It really felt that Lizzy was taking us on a journey, and a pretty interesting one at that. As well as being blown away by view after view the race organisers gave us opportunities to get an appreciation of the trails history and flora and fauna. The knowledge that Lizzy knew the route like the back of her hand and was still able to get excited about the next bit of the trail meant the whole thing became a bit more personal.

What three words would you use to describe your experience of the race, and did you enjoy it?
Breathtaking. Intimate. Tough! Yes I loved it, especially the long weaving descents that led you from the dramatic, snow capped mountains, down through wooded valleys into the mountain villages. They went on for ever and left me with a grin on my face for the rest of the day!

Would you encourage others to return?
Definitely. It was a superb way of exploring an exceptionally beautiful trail. The mountains are on a different scale to what we get in the UK and it felt a real privilege that Lizzy Hawker has shared one of her favourite training grounds with us all. The atmosphere throughout the race felt relaxed and it was a lovely setting to meet other runners and listen to everyone sharing their tales of past and future ultra marathons.

Did you expect to take 1st place?
Absolutely not!!! This was my first attempt at an official multi-day race and my experience in the “big” mountains was pretty minimal so I had no idea how I would fare. I think it helped that I enjoyed the route so much. Running becomes a lot easier when you are constantly entertained by what is around you.

What would be your advice to someone hoping to complete the 2016 edition?
I’m not sure I’m the best person to be giving advice but make sure you have what is on the kit list – the kit checkers are strict! I wish I had spent a bit more time running in the bigger stuff beforehand. My legs had no idea how to cope with the long ascents and descents, rather than the rolling hills I normally train on. Most of all though – look up and enjoy!


Lizzy’s Top Tips for mountain ultras

Time on feet: For long ultra marathons one of the most important parts of training is simply time on your feet. This doesn’t necessarily need to only be running – also hiking, mountaineering – whatever gets you outside and used to being on your feet for long hours. Back-to-back days are also useful as training both for ultra marathons and stage races.

Scale: Remember the scales involved! It is one thing to run on hills, it is another to have 1,000m ascents and descents one after another after another. Make sure that you are prepared both mentally and physically for the terrain on which your race takes place.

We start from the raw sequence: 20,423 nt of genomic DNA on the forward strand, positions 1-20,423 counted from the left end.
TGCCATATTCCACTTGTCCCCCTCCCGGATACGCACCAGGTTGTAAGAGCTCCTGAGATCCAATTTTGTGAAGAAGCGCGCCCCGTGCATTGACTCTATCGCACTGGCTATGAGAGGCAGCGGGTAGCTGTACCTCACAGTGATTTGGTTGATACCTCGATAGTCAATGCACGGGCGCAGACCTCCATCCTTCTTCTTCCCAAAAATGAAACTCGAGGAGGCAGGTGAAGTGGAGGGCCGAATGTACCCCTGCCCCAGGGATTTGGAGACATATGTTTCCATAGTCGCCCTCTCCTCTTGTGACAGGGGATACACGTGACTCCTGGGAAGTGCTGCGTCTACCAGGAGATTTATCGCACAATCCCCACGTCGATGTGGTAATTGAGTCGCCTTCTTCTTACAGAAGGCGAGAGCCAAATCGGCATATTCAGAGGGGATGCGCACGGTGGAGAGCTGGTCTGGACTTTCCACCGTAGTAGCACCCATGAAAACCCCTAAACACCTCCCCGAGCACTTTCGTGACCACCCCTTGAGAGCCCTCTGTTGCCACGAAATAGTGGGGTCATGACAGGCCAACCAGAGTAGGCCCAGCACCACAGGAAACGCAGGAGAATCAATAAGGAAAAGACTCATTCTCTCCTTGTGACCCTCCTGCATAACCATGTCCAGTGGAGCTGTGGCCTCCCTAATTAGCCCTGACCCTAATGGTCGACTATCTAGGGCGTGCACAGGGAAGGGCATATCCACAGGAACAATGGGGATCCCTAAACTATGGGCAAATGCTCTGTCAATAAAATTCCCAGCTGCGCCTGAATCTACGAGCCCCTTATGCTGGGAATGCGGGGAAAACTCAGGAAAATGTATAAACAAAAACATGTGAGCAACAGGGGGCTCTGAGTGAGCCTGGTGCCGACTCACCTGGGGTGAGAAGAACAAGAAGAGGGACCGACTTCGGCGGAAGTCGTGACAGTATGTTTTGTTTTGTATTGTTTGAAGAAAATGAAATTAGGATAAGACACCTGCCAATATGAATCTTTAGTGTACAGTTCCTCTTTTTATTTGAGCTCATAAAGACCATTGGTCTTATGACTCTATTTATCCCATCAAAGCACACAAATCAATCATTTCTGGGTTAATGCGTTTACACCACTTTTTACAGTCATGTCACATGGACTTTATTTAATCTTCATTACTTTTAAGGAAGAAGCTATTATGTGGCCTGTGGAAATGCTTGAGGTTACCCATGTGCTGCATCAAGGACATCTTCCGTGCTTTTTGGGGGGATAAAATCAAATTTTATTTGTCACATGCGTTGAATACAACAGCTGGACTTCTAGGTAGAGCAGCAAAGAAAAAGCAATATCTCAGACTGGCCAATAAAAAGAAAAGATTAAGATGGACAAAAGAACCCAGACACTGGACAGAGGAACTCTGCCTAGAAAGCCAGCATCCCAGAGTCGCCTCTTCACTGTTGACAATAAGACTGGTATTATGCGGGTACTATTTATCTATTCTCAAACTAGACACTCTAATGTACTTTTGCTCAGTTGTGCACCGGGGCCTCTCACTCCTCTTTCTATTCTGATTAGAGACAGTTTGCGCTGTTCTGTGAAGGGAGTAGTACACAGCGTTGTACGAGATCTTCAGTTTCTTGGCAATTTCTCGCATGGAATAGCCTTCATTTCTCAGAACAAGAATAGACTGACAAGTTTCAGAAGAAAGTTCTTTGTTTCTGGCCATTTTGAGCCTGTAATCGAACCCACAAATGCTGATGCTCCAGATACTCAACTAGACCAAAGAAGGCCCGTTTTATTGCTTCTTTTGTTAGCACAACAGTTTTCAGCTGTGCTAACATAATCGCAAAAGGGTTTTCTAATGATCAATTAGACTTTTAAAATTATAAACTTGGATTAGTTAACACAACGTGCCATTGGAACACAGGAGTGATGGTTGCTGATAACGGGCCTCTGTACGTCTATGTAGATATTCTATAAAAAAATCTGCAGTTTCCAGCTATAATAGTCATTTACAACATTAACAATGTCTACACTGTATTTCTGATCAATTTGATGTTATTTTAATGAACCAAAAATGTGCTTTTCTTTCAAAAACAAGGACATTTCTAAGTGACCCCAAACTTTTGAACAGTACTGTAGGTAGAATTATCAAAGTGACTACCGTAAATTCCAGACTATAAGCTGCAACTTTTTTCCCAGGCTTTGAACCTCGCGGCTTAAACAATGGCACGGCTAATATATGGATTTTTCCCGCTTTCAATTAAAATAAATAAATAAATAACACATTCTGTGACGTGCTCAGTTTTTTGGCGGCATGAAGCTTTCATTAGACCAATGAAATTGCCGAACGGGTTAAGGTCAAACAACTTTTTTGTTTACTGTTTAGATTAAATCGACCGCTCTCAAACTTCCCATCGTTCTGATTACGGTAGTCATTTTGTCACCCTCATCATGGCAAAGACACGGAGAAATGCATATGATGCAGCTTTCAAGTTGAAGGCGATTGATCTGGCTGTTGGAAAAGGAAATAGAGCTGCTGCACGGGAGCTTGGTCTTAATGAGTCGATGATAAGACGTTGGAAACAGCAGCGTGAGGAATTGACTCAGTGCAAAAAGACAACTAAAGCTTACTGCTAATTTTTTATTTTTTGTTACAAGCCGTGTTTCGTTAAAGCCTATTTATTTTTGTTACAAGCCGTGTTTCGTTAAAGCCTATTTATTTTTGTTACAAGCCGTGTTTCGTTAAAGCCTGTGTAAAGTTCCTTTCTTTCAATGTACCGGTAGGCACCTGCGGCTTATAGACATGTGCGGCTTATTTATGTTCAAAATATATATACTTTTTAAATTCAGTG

Presence: Stay in the moment. When things get hard, as they do, take it moment by moment. Break it down to small manageable goals – reaching the next checkpoint, making it to the top of the next ascent. Eat, drink and give yourself the chance to get a second wind, and a third and fourth if necessary!

Know yourself: Learn to know yourself, know what works for you in training and in racing – it won’t necessarily be the same as for somebody else. During a stage race knowing what helps you to recover will make the subsequent days feel much easier – good food, good sleep etc.

Keep it fun: Set your intention before the race and let it fuel your motivation. You run because you love to run, let that be at the heart of your racing too. Keep happy before and during your race!

Run one yourself

1. The next edition of ULTRA TOUR MONTE ROSA will take place on
1/2/3 September 2016.
Pre-registration opens on January 15th 2016.

26th August 2016
Covering 170 km around Mont Blanc and with 10000 m of ascent, the UTMB is widely recognised as a pinnacle race on the mountain ultra calendar.

16th to 28th April 2016
An eight stage high altitude trail race through the wild, spiritually rich landscape of Upper Mustang in Nepal. On the National Geographic Ultimate Adventure Bucket List it is a once in a lifetime opportunity.

All images credit to: © Lloyd Belcher, Ultra Tour Monte Rosa

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This article is a feature piece from Totally Active, a completely interactive online magazine written by active people for active people. Totally Active are on a mission to push endurance to its limits, to help readers achieve their potential, whatever the sport or activity. Totally Active have brought some of the world’s foremost endurance, performance, nutrition and fitness experts together in a publication which informs and inspires readers to go to the edge, to break boundaries, and to succeed. Read more articles like this at Totally Active today.